When Haoua Cheick Seip looks at the room full of eager Malian women entrepreneurs, a feeling of familiarity washes over her. It was not long ago that she was building her own business, an import-export venture that has grown to be highly prosperous. Although she received her degree in chemistry in the Ivory Coast before immigrating to the United States, the entrepreneurial spirit has always been a part of her. Seip’s grandfather was a successful businessman in Mali and she grew up watching him balance ledgers late into the night. It is this passion and her years of experience that make her especially well poised to help pilot the USAID-funded mentorship program as part of the Finance for Food Security and Women Entrepreneurs (FFSWE) Program. Seip recently returned from her volunteer assignment in Mali to talk with us about it.
Twenty women make up the pilot group—four mentors and 16 mentees. During the twelve-week program they meet regularly in groups of five broken up according to sector, such as agriculture or textiles. Together they talk through topics that include the importance of saving, marketing and simple accounting. The overall goal is that by the programs conclusion, the women will have the skills and confidence to take their enterprises from the informal sector to formal, thriving enterprises.
Having grown up in Mali, Seip understood some of the challenges and cultural sensitivities that these women entrepreneurs needed to overcome.
“They face lots of discouragement,” she says. “As a woman, no one tells you to study. So they need to be able to turn to someone who has experience.”
In March, Seip facilitated an informal, two-day launch meeting between the mentors and mentees, giving them the opportunity to ask each other questions and establish expectations for the program. To ensure everyone would benefit from the program, Seip followed-up with participants to discuss their individual strengths and weaknesses, as well as skills and competency levels.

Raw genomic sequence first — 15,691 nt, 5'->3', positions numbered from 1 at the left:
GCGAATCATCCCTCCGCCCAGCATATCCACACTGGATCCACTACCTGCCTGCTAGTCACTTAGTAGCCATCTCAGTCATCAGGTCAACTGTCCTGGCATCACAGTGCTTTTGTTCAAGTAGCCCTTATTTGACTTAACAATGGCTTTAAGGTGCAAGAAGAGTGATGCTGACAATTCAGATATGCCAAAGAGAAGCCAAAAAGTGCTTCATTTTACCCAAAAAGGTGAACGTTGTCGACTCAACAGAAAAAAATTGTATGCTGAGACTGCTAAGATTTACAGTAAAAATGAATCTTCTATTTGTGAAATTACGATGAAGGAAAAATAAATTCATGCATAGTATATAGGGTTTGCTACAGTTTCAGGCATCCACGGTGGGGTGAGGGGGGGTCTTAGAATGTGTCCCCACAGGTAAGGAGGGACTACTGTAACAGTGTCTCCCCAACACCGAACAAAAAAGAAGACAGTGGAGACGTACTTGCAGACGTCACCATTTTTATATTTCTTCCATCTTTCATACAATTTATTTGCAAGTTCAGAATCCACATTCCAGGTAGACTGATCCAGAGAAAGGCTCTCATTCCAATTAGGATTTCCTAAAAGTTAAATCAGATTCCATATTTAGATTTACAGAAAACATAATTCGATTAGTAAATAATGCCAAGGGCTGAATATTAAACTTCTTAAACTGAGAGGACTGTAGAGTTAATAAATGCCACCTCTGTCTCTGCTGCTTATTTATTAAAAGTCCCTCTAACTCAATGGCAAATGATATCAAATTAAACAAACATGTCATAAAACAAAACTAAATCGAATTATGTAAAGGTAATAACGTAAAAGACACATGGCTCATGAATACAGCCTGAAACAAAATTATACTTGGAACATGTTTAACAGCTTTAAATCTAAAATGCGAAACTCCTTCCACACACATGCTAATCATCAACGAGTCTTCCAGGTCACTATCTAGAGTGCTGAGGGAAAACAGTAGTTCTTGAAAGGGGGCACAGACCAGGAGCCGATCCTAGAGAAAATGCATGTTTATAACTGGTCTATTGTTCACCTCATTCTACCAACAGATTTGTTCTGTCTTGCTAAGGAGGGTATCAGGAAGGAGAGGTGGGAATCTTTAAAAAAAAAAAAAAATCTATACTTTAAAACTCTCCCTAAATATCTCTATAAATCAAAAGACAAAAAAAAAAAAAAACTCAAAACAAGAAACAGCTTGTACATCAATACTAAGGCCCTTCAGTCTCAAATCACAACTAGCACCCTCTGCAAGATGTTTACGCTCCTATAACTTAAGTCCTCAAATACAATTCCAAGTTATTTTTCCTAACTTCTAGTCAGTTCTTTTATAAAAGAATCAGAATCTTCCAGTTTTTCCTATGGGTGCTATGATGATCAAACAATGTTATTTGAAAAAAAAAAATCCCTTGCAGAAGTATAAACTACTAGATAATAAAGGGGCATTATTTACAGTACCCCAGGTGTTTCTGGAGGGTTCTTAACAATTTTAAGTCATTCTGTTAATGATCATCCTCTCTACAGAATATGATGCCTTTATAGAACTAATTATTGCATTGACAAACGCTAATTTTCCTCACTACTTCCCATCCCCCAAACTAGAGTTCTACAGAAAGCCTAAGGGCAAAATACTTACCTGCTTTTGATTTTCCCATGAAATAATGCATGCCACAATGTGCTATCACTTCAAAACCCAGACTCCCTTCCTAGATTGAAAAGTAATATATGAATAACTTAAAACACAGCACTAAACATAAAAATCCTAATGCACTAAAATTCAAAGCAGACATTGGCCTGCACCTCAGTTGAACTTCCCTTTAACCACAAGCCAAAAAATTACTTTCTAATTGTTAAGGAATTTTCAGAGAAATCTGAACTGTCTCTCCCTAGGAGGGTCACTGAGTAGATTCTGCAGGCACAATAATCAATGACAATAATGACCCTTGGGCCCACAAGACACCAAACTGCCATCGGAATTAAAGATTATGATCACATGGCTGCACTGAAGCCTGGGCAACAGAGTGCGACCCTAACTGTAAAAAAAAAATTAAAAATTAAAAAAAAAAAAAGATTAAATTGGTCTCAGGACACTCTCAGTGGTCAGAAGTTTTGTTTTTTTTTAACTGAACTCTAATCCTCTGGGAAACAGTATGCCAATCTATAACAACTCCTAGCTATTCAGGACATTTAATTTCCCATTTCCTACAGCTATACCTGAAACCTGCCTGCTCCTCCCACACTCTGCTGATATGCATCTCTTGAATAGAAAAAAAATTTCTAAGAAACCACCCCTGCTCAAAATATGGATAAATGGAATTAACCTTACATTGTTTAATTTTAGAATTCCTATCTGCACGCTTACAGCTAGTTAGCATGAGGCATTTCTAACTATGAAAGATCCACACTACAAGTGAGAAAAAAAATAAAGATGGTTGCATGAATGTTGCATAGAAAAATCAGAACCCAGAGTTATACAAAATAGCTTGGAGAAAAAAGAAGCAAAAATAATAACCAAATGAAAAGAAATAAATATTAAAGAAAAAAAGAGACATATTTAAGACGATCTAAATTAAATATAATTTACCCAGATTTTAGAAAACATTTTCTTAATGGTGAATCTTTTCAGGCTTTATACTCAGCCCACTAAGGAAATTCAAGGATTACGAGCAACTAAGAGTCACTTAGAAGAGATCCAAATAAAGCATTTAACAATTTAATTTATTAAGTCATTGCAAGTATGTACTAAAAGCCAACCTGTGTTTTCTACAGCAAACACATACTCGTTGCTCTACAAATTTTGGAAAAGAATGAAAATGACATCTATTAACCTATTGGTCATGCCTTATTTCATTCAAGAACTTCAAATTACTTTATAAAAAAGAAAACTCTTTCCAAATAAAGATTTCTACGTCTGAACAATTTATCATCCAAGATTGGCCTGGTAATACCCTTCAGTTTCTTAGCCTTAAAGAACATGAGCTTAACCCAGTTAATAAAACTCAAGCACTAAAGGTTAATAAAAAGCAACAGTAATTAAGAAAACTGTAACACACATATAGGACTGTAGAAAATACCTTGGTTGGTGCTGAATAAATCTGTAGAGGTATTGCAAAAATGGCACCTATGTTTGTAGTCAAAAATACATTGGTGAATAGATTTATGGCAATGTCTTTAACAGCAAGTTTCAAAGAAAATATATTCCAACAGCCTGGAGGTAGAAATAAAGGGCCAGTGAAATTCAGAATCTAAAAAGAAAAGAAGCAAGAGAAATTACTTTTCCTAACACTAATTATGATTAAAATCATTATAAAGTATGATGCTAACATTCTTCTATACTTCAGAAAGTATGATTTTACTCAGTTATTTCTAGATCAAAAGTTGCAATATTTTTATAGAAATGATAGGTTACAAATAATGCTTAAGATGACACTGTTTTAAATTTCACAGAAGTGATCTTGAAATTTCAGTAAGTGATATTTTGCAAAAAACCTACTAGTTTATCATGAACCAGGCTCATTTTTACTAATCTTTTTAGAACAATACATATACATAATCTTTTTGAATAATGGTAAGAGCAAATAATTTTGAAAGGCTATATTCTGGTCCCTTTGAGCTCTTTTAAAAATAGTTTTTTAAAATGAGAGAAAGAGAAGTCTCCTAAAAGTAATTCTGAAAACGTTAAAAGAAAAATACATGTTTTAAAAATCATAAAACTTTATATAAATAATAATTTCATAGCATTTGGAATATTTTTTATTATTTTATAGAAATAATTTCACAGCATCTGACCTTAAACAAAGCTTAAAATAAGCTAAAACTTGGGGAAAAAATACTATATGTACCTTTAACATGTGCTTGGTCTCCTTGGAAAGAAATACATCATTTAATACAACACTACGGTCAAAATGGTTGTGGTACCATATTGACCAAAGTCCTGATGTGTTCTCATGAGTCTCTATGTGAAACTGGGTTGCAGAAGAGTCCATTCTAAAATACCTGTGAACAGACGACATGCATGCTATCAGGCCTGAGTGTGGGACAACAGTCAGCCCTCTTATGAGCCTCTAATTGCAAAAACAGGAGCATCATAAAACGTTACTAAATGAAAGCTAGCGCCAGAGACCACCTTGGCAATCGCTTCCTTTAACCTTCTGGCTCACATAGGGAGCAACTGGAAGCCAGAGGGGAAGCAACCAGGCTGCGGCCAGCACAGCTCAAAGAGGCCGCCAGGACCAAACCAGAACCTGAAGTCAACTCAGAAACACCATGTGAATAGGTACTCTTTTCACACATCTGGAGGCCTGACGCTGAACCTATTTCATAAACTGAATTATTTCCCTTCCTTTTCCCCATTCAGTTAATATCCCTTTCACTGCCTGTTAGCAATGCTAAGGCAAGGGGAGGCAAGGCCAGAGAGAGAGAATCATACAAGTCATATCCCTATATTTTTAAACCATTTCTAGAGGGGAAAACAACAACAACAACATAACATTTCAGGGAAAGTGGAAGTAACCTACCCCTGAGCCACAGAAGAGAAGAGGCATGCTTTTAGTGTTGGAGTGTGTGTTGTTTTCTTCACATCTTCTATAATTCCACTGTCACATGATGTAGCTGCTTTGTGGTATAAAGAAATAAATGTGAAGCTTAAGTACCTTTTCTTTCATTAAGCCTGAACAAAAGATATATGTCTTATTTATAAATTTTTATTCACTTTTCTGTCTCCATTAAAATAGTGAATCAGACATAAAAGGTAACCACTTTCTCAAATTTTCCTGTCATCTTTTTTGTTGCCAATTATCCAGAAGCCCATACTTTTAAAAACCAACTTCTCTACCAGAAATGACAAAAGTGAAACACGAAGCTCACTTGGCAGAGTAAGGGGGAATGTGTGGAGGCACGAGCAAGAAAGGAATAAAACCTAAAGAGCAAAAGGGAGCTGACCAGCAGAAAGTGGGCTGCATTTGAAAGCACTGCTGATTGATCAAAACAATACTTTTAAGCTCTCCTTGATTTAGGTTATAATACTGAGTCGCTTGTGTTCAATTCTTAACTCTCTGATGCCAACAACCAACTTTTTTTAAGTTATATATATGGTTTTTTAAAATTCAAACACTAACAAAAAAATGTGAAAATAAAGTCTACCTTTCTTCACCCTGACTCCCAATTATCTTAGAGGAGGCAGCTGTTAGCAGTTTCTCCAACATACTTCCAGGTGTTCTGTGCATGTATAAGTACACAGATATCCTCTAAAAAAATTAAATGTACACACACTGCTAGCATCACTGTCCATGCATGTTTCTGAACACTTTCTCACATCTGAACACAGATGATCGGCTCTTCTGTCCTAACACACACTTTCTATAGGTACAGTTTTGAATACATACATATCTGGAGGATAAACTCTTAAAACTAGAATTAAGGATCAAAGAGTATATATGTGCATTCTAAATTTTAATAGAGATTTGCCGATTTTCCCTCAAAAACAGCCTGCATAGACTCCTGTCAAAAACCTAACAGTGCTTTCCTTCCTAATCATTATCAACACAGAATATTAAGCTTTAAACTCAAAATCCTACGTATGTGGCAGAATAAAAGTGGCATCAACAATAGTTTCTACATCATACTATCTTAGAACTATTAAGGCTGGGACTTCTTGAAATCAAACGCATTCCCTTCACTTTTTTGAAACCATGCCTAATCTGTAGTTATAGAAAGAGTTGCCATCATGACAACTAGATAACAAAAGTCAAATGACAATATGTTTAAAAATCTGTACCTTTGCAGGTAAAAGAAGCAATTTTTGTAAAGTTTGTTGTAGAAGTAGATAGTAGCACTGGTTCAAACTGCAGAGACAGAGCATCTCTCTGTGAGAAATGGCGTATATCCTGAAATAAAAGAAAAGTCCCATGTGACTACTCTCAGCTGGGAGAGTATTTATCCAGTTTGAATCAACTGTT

While speaking to us, Seip expressed how enthusiastic the mentees were to be learning new techniques and skills from their peers.
“They not only learn from me, but they learn from themselves!” Seip explains. “The fact that they are together in one room, they offer what they have together. It’s a way for them to sit down and talk and learn. They help themselves.”
A particular focus of the program is on financial skills that would make the women-owned businesses less of a loan risk for banks. The groups spent training sessions on the importance of keeping a ledger, how to pay taxes and the advantages of growing a business.
Once the pilot program concludes, International Executive Service Corps (IESC), who implements the USAID-funded project through VEGA, will conduct an in-depth evaluation to inform a plan to effectively scale the program and share it with other organizations. Seip knows one woman who is already eager to volunteer her time on future mentorship programs.
“One of the mentees says to me, maybe one day I can be a mentor! And that’s exactly what I love to hear because that means they are already envisioning themselves to be successful.”